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  NEW TOWNS
JULY/AUGUST 2006
 

The Town Architect: Circuit-Riding

The objectives and methods of the town architect have changed significantly since Teofilo Victoria's backpack was thrown off the bus at Seaside, Fla. nearly a quarter-century ago, making him Seaside's first town architect -- because he was the one left behind.

Interestingly, Teo's method, which is that of the resident town architect, has changed the least. It is useful for the most heroic projects, because they can afford to staff a full-time architect. Because it tends to be an all-consuming position, resident town architects tend to burn out in a couple years. Gary Justiss recently founded the tongue-in-cheek Society of Recovering Town Architects (SORTA.)

The architectural committee should be considered a dinosaur because it is not only financially unsustainable, but also is highly inefficient: Imagine trying to get a half-dozen architects to agree on a long list of detail issues! The remote town architect is currently the most commonly used method. However, this has several problems, the foremost of which is time: It can take many weeks to get comments back. And if there are problems, the resulting dialogue can stretch out over months.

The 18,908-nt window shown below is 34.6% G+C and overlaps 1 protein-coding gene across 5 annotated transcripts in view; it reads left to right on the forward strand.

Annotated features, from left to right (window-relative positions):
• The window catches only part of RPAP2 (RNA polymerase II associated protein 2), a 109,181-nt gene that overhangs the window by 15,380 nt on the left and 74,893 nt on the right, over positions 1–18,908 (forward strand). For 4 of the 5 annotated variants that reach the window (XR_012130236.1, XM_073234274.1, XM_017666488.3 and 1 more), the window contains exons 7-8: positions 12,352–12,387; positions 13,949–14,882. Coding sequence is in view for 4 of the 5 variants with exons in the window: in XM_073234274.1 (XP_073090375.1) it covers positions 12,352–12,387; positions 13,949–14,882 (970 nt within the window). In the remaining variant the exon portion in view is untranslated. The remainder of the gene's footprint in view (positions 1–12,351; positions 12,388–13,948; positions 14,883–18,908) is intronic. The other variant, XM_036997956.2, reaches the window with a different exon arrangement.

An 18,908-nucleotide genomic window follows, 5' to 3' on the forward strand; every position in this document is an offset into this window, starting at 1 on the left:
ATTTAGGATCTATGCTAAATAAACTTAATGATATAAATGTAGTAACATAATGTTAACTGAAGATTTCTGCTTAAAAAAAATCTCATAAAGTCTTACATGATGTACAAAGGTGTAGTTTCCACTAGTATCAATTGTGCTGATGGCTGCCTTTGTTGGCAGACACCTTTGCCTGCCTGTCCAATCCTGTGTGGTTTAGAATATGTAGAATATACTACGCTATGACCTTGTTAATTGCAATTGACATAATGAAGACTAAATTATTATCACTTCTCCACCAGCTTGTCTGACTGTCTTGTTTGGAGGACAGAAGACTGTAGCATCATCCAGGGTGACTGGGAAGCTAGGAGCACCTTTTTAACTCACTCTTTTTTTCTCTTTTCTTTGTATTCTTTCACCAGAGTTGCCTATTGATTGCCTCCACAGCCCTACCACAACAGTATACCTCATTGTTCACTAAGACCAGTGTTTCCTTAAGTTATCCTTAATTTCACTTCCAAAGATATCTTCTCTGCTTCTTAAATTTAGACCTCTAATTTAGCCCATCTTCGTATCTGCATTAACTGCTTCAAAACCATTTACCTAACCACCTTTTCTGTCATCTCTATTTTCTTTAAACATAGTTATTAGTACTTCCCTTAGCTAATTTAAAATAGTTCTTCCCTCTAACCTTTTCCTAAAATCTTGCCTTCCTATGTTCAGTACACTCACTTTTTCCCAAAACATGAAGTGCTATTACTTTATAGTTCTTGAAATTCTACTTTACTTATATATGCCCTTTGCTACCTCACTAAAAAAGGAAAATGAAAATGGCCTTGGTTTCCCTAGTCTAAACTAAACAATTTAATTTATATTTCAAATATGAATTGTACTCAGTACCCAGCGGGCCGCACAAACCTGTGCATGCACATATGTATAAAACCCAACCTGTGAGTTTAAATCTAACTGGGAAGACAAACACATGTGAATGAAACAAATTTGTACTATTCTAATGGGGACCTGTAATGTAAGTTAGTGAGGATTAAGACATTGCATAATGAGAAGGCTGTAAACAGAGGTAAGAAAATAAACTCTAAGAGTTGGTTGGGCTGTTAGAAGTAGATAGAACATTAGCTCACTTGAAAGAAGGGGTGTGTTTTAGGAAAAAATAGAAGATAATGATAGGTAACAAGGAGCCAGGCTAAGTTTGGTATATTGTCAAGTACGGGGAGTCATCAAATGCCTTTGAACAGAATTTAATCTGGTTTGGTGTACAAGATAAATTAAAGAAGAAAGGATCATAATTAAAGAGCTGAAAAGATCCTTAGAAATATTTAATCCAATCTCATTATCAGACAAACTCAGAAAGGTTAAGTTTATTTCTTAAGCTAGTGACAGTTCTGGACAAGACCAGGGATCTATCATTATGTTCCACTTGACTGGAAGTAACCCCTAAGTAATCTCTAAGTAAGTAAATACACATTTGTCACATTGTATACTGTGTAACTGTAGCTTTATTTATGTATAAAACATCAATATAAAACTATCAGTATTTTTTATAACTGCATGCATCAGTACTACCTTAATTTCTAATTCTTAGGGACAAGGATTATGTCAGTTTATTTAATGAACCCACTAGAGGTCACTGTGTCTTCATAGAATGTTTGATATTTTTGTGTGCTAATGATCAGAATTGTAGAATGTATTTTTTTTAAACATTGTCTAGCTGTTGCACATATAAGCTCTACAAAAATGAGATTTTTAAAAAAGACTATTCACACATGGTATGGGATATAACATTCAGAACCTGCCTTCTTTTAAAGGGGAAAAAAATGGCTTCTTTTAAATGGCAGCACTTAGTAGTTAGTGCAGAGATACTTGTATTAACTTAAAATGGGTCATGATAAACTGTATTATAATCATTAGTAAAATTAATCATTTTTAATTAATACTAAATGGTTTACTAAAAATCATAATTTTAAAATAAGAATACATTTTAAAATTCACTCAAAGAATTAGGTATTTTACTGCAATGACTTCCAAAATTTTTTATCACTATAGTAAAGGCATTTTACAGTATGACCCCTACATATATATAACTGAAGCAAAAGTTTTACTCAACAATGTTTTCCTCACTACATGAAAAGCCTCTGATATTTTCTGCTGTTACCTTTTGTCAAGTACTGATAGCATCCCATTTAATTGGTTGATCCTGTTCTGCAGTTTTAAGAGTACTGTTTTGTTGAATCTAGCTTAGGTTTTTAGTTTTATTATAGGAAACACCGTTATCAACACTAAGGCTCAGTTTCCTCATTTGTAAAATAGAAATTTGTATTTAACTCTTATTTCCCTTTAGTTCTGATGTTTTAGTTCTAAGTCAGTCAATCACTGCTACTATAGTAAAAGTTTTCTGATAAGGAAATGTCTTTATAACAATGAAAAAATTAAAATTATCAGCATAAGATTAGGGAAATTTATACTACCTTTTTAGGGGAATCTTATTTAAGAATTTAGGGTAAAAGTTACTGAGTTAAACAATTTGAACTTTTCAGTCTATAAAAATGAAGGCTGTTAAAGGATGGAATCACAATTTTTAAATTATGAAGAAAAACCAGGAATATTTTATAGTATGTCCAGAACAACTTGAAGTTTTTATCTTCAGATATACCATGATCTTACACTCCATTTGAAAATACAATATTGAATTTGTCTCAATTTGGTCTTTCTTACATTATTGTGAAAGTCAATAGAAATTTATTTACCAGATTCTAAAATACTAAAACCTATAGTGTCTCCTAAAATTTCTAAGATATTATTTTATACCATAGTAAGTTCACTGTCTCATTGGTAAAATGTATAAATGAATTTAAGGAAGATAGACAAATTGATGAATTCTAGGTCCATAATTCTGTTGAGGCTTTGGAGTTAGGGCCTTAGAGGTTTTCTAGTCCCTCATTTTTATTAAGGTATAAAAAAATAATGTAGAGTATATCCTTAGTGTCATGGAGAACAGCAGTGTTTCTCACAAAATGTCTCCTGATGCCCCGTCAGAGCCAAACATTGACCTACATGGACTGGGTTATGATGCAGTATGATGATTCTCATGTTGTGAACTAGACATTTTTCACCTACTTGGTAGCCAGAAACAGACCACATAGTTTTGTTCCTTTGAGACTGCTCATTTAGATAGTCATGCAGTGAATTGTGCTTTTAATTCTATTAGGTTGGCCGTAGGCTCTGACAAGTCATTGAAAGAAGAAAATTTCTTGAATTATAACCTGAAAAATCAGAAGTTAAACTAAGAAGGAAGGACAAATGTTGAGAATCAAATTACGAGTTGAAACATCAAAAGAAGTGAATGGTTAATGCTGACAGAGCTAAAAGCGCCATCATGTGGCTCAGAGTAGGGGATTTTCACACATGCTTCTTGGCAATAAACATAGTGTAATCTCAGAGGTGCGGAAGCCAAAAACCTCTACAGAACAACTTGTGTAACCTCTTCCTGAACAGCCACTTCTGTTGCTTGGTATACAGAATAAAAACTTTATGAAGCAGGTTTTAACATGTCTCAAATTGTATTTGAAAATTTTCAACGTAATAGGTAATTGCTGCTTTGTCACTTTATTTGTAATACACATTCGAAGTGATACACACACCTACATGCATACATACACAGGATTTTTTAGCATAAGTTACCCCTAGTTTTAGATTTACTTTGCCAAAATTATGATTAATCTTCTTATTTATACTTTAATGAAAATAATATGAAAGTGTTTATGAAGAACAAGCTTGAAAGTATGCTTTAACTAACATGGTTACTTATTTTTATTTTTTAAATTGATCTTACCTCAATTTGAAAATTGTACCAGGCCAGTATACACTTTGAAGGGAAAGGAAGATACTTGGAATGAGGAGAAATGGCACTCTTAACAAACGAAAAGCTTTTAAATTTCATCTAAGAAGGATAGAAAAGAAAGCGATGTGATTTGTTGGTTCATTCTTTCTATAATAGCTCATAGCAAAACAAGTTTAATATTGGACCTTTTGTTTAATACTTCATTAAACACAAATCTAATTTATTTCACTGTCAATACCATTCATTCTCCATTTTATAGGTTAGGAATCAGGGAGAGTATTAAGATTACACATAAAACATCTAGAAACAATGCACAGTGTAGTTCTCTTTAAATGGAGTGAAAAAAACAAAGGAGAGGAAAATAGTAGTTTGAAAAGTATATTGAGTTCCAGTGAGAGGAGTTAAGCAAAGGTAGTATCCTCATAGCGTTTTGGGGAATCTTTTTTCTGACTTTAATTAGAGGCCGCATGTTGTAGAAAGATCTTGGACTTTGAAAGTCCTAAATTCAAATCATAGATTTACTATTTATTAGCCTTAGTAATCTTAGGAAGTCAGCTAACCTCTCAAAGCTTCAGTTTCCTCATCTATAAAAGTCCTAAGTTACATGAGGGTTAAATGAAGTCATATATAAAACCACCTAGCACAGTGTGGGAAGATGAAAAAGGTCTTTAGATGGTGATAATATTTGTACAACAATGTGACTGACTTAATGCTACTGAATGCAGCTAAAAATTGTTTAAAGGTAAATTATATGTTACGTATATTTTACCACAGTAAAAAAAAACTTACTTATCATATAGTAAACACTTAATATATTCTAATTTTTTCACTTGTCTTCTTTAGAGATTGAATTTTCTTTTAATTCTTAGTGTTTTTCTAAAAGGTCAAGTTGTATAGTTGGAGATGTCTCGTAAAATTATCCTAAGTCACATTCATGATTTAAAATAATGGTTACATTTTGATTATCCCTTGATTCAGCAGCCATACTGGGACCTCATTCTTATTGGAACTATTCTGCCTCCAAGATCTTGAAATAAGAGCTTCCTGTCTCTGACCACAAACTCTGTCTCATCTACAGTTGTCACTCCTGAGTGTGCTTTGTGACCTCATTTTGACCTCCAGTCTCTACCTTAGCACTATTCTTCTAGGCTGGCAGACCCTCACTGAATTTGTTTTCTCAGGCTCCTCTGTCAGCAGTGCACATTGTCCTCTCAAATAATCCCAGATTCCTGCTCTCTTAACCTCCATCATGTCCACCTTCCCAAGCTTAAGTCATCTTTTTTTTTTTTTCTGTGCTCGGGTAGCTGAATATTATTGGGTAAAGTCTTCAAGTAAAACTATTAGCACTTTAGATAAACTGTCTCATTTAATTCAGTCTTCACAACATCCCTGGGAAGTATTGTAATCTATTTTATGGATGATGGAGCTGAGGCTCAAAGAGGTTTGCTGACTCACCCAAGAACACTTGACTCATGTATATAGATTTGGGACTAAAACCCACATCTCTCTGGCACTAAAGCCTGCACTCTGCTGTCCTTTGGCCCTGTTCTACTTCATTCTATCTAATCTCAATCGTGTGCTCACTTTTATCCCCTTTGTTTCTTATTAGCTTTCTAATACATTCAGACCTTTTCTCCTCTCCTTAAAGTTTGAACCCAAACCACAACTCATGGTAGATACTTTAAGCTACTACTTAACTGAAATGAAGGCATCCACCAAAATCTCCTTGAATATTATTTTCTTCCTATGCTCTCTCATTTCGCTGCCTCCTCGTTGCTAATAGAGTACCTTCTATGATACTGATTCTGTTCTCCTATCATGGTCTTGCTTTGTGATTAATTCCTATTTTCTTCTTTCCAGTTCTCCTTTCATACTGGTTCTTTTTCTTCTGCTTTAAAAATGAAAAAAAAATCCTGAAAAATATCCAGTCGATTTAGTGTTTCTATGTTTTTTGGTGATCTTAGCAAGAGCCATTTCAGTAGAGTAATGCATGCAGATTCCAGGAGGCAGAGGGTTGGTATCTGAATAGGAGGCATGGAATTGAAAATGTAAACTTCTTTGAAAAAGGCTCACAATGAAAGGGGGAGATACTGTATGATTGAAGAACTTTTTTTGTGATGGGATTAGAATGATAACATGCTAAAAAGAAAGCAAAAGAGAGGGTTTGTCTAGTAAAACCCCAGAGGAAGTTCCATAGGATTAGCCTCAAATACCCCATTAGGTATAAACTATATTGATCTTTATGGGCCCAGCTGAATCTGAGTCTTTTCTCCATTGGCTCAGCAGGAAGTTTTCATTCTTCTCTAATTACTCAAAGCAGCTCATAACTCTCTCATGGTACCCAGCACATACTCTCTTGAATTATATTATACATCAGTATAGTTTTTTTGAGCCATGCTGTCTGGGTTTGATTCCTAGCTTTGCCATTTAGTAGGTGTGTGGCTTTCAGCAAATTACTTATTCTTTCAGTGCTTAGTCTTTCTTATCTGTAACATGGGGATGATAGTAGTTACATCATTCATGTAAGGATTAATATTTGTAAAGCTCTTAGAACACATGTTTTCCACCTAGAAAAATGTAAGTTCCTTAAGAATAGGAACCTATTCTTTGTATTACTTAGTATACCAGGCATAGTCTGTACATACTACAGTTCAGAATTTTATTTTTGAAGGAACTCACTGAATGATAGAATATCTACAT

A new method solves these and other issues. The circuit-riding town architect flies to developments once a month or as necessary. Designers know the schedule and have their work complete at the appointed time. The town architect sits across the table from the designer, the builder and the client (if it's a pre-sale). The development team has a representative who attends the review.

The eight seconds required to unroll a set of plans is the response time. The town architect marks the drawings in front of his or her audience, but rather than simply telling them what's wrong, the town architect discusses the principles behind the problem. Learning the underlying principles helps the designers improve the quality of their work significantly over time.

Because the town architect is marking the drawings on the fly, the designer and builder feel they're being included in the discussion. Because the setting is collaborative and principle-based, if a designer or builder has serious issues with a proposed solution, they can find another right way to do it on the spot. Because the designers get markedly better over time as they learn architectural principles, subsequent reviews are often shorter, making the day more profitable for the town architect.

The financial model is sustainable. In most developments, builders pay design review fees that vary between $600 and $1,000 per house. The town architect charges a fee that allows for at least three reviews. For example, charging $165/review totals $495 for three reviews, $660 for four, and $825 for five, making it in the developer's interest to see that the designers are responsive so that the plan moves crisply through the process. At 15 to 25 reviews per day, most people only need to work a few days per month as a circuit-riding town architect.

Steve Mouzon is a principal of the New Urban Guild in Miami, Fla., and the town architect of Providence, Gorham's Bluff, The Waters, and the Moss Rock Preserve, all in Alabama.